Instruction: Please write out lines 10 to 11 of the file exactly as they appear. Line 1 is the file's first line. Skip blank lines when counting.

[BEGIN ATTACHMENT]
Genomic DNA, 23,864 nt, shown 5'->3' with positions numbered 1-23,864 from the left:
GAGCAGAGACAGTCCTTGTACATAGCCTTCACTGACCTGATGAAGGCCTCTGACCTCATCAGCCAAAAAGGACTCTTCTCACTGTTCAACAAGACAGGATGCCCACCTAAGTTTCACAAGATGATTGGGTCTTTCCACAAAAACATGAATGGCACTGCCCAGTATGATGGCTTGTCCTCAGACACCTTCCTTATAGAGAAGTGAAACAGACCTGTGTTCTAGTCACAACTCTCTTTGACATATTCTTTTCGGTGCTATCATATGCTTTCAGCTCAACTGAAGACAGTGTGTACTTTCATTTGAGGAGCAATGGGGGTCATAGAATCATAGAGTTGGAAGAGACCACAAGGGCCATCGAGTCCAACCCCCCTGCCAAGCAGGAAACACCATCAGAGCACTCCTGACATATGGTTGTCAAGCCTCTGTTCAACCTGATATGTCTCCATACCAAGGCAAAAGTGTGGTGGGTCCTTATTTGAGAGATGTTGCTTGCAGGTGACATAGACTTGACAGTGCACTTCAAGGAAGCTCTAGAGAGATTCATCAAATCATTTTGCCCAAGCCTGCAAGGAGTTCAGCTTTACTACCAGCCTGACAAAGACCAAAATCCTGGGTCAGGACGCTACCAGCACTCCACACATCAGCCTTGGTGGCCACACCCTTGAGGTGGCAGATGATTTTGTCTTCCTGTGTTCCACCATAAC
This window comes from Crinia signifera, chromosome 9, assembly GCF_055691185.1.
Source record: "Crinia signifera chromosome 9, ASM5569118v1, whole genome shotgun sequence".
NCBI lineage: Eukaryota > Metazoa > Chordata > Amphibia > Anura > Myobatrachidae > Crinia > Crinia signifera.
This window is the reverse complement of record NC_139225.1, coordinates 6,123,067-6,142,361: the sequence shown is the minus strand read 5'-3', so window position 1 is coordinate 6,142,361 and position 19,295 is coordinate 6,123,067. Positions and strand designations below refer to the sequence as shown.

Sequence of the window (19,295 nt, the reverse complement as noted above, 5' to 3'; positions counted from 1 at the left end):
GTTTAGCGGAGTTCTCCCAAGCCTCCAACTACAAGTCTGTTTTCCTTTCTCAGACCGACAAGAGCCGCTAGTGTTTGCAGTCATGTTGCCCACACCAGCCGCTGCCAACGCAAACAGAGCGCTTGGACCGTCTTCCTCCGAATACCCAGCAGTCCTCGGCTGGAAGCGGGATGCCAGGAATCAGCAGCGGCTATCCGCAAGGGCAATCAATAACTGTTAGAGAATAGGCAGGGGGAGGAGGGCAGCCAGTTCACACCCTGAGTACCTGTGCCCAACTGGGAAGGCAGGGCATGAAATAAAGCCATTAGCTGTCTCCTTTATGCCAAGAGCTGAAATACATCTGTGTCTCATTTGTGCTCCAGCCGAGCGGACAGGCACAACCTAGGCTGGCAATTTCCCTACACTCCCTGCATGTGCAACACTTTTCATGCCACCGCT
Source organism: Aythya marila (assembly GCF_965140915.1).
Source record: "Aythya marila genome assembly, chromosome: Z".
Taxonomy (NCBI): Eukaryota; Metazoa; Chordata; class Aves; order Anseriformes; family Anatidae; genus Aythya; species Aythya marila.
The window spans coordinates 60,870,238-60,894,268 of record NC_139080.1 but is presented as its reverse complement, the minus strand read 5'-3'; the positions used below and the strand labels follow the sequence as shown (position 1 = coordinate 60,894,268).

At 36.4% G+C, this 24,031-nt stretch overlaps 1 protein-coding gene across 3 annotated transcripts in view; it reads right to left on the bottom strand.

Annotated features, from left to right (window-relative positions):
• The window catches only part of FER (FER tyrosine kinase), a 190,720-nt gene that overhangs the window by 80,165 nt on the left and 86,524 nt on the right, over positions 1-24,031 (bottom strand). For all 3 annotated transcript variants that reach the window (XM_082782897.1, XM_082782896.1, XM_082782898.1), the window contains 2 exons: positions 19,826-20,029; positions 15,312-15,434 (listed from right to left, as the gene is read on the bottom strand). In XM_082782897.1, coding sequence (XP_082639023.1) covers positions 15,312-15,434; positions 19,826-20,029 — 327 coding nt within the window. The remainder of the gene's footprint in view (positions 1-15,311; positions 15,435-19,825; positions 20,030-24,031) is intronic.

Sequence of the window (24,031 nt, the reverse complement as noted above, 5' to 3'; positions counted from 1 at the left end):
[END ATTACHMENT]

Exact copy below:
Source record: "Aythya marila genome assembly, chromosome: Z".
Taxonomy (NCBI): Eukaryota; Metazoa; Chordata; class Aves; order Anseriformes; family Anatidae; genus Aythya; species Aythya marila.